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Centre silent on Kumar Mangalam Birla offer

In a letter that became public on Monday, the Vodafone Idea chairman offered to hand over his stake in the company to a government-appointed entity
Kumar Mangalam Birla.
Kumar Mangalam Birla.
File picture

Our Special Correspondent   |   New Delhi   |   Published 04.08.21, 02:17 AM

The Narendra Modi-government has maintained a studied silence on Kumar Mangalam Birla’s letter that became public on Monday in which the Vodafone Idea chairman offered to hand over his stake in the company to a government-appointed entity — a sign of the desperation that has gripped the floundering telecom giant which is battling a highly contentious tax demand and arguably inflated telecom dues dating back to 2007.

Officials of the department of Telecommunications were doubtful of a possible merger between Vodafone Idea Limited (VIL) and state-owned BSNL that would effectively mean the government taking over the gargantuan Rs 1.8 lakh debt of the private operator.

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The officials said it was too early to decide on the merger. But it would be a hard decision as the government is committed to reviving the ailing BSNL, and taking over VIL at this stage would not be a prudent measure.

Analysts said the move had political implications. The Centre would be wary of being tagged as a government that socialises losses with taxpayer’s money when other operators were making profit — that will give fodder to an already inflamed Opposition that has been attacking the government relentlessly on the Pegasus spyware scandal . 

On Tuesday, Bharti Airtel said it had made profits in the first three months of the current fiscal.

While Birla has offered his stake, it is not clear whether he wants to sell or give the stake free of cost to a government-appointed entity.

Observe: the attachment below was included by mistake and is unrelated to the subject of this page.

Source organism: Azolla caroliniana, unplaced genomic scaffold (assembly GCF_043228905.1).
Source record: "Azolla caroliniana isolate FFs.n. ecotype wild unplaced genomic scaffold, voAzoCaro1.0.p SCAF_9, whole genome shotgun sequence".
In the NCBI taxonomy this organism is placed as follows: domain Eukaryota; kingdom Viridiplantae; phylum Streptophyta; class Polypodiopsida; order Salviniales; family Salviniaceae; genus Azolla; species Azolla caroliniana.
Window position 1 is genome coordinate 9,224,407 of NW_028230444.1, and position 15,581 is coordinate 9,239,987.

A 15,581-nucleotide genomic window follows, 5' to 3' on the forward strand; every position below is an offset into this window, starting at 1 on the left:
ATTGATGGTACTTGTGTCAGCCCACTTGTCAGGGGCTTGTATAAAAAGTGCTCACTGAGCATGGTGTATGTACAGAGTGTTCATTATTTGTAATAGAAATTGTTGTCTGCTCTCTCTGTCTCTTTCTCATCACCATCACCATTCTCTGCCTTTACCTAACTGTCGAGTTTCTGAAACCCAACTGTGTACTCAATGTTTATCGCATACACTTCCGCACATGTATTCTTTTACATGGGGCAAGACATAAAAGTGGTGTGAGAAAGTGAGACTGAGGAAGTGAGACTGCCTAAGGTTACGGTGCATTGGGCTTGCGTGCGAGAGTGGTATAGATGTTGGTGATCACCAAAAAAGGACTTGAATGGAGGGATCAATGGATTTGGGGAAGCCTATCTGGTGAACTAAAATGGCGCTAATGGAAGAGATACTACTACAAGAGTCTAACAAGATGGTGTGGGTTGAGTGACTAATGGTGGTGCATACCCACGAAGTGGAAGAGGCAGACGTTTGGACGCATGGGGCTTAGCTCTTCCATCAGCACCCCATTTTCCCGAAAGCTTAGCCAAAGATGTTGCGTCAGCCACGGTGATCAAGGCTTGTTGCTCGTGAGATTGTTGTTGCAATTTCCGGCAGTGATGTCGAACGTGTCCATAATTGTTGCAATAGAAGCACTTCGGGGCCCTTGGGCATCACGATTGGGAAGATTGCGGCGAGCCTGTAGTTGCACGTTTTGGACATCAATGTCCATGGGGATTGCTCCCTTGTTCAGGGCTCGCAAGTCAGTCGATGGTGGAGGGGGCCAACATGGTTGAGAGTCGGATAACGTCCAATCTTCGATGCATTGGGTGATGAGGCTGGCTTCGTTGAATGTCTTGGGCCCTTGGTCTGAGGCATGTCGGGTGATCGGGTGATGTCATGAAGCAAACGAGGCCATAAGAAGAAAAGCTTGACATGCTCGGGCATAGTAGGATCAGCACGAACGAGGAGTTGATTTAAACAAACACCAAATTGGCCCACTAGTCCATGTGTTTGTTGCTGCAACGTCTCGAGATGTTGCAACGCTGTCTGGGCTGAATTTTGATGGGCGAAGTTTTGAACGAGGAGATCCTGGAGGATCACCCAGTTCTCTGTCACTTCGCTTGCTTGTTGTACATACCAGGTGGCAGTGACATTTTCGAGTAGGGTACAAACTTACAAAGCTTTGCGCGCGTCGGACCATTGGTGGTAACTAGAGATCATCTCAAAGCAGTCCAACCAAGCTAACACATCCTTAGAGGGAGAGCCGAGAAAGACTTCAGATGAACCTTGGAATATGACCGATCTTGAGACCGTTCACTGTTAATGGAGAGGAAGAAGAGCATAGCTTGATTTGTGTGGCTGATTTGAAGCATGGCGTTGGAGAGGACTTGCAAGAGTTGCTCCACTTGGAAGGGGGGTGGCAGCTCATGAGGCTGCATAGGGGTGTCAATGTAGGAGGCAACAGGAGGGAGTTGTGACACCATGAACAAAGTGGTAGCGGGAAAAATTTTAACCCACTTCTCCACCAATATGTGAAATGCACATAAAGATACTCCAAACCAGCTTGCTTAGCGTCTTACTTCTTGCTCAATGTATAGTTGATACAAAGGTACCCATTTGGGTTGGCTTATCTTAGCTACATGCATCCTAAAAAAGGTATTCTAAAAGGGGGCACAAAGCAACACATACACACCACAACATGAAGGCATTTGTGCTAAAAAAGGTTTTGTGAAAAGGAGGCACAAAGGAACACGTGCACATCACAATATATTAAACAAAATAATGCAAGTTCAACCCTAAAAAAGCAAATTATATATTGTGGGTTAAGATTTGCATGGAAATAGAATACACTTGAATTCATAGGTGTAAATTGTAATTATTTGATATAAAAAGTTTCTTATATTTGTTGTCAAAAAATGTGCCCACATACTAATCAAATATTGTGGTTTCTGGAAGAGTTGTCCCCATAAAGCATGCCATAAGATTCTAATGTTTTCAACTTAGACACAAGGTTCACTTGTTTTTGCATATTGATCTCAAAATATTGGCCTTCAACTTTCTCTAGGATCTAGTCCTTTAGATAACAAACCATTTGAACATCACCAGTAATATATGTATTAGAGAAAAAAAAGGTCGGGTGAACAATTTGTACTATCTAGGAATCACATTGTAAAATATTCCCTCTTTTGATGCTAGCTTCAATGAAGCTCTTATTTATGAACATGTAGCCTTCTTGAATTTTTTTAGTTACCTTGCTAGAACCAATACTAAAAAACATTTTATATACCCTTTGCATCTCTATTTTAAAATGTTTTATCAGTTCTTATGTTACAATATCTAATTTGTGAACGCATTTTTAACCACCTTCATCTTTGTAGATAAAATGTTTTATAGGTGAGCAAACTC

“I am more than willing to hand over my stake in the company to any entity — public sector/government/ domestic financial entity that the government may consider worthy of keeping the company going,” said Birla in a letter addressed to cabinet secretary Rajiv Gauba that was dated June 7 but came to to light only on Monday. 

If VIL goes bust, analysts say, there will be a massive turmoil in the market not least from the pressure on the networks of the existing players that would have to absorb 25 crore subscribers.

Meanwhile, industry body COAI contended that a floor price for tariffs is absolutely critical and the need of the hour, given the “major financial stress” in the industry. 

Airtel profit up

Bharti Airtel on Tuesday reported a consolidated net profit of Rs 284 crore for the June quarter against a loss of Rs 15,933 crore a year ago when the company had made provisioning for AGR dues.

On a sequential basis, Airtel’s net profit slumped over 62 per cent from Rs 759.2 crore in the March quarter —  a result of higher finance and depreciation costs, and an exceptional gain in the previous quarter.  

The total revenue surged 15.3 per cent year-on-year to Rs 26,854 crore. On a sequential basis, it was up 4.2 per cent.

Airtel clocked an average revenue per user (ARPU) of Rs 146 in the June quarter against Rs 145 in the preceding quarter and Rs 138 in Q1 2020-21.



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